Essay _2 Vu nguyen_graded

Essay _2 Vu nguyen_graded - 1 Vu Nguyen Enl-003-015 18...

Info icon This preview shows pages 1–3. Sign up to view the full content.

View Full Document Right Arrow Icon
1 Vu Nguyen Enl-003-015 18 February 2011 Essay #2 Caught in a “strange labyrinth,” Wroth’s speaker asks, “How should I turn?” In Sonnet 77 by Mary Wroth, one can better understand and guide oneself through the sonnet by viewing it through a different perspective. In order to develop a greater understanding for the sonnet’s settings and central ideas, dilemma concerning with the speaker’s indecisiveness in the direction to take, Wroth’s complex syntax of punctuation, one must consider its repetitive and ambiguous structure and syntax complexities of punctuation and misleading rhyme scheme through the lens of the myth about Theseus and the Minotaur. To capture and understand the sonnet’s perspective, Wroth’s description of the setting can be analyzed with the myth’s setting . For example , in line one of the sonnet, Wroth paints a revealing setting of a “strange labyrinth” Using tautology to needlessly describe the labyrinth as “strange,” Wroth questions the audience about the setting of the sonnet and implies that the labyrinth has a hidden definition. When connecting the similarities of the two settings, the reader can construct a guide to interpret and understand the difficulties in the sonnet’s ambiguous syntax. In order to accentuate the pauses and stops when traveling through a labyrinth, Wroth utilizes punctuation. Commas, questions marks, semi-colons, periods, and colons achieve a pausing rhythm. For example, the question mark that ends line one delivers an effect of a complete stop to emphasize both the stressful question “…how shall I turn?” and the sonnet’s most central idea: the speaker’s internal battles against the labyrinth. In John Garrison 2/23/11 9:23 PM John Garrison 2/23/11 9:24 PM John Garrison 2/23/11 9:24 PM John Garrison 2/23/11 9:25 PM John Garrison 2/23/11 9:27 PM Comment: Review requirements for paper header, as described on syllabus. Comment: Omit this sentence. The next one says this in more detail. Comment: Please proofread the paper for punctuation and other details before submitting. Comment: This just restates a line from the introduction. Omit. Comment: Review rules for commas.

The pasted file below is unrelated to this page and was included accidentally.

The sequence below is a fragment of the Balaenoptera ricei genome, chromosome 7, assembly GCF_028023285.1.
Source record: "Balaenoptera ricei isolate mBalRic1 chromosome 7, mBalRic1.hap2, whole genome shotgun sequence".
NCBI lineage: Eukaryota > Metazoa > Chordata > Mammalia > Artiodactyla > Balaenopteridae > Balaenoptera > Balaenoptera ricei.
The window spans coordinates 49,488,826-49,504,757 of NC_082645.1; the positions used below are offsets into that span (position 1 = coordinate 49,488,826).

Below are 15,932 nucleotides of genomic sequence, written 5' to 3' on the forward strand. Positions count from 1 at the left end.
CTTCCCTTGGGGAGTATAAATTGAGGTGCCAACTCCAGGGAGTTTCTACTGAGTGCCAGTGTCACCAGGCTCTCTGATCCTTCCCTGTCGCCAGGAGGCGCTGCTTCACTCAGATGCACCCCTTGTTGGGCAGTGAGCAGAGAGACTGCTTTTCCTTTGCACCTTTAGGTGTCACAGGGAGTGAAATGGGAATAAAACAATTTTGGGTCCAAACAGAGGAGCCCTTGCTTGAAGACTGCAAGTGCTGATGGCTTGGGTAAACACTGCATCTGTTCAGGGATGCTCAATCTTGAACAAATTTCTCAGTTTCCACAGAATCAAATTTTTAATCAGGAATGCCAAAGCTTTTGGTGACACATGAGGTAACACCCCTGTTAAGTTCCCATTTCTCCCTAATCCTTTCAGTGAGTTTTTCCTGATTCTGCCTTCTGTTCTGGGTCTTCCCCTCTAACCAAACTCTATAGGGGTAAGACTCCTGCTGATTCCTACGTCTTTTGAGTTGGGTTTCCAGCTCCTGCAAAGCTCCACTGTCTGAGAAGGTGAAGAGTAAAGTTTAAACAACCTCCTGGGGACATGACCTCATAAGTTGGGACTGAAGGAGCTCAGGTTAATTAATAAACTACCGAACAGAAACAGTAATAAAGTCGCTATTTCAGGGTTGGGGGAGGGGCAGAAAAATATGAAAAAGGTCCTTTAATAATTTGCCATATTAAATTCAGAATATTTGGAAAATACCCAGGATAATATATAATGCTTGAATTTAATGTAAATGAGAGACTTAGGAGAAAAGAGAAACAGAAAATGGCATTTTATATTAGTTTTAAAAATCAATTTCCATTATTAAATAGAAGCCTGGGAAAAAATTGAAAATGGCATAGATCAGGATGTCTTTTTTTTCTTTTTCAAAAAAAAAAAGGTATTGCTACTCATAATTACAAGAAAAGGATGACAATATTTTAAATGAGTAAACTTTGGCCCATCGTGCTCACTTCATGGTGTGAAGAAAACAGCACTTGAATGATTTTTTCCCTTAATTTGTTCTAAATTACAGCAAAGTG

Image of page 1

Info iconThis preview has intentionally blurred sections. Sign up to view the full version.

View Full Document Right Arrow Icon
2 addition to the use of the question mark, Wroth ends line two with a colon delivering momentary pause rather than a complete stop and emphasizing the start of the speaker’s series of important thoughts and struggles while facing the labyrinth. When expressing the speaker’s thoughts in lines three to seven concerning which direction to take through the labyrinth, Wroth ends each line with a semi-colon. The semi-colon , which establishes
Image of page 2
Image of page 3
This is the end of the preview. Sign up to access the rest of the document.

{[ snackBarMessage ]}

What students are saying

  • Left Quote Icon

    As a current student on this bumpy collegiate pathway, I stumbled upon Course Hero, where I can find study resources for nearly all my courses, get online help from tutors 24/7, and even share my old projects, papers, and lecture notes with other students.

    Student Picture

    Kiran Temple University Fox School of Business ‘17, Course Hero Intern

  • Left Quote Icon

    I cannot even describe how much Course Hero helped me this summer. It’s truly become something I can always rely on and help me. In the end, I was not only able to survive summer classes, but I was able to thrive thanks to Course Hero.

    Student Picture

    Dana University of Pennsylvania ‘17, Course Hero Intern

  • Left Quote Icon

    The ability to access any university’s resources through Course Hero proved invaluable in my case. I was behind on Tulane coursework and actually used UCLA’s materials to help me move forward and get everything together on time.

    Student Picture

    Jill Tulane University ‘16, Course Hero Intern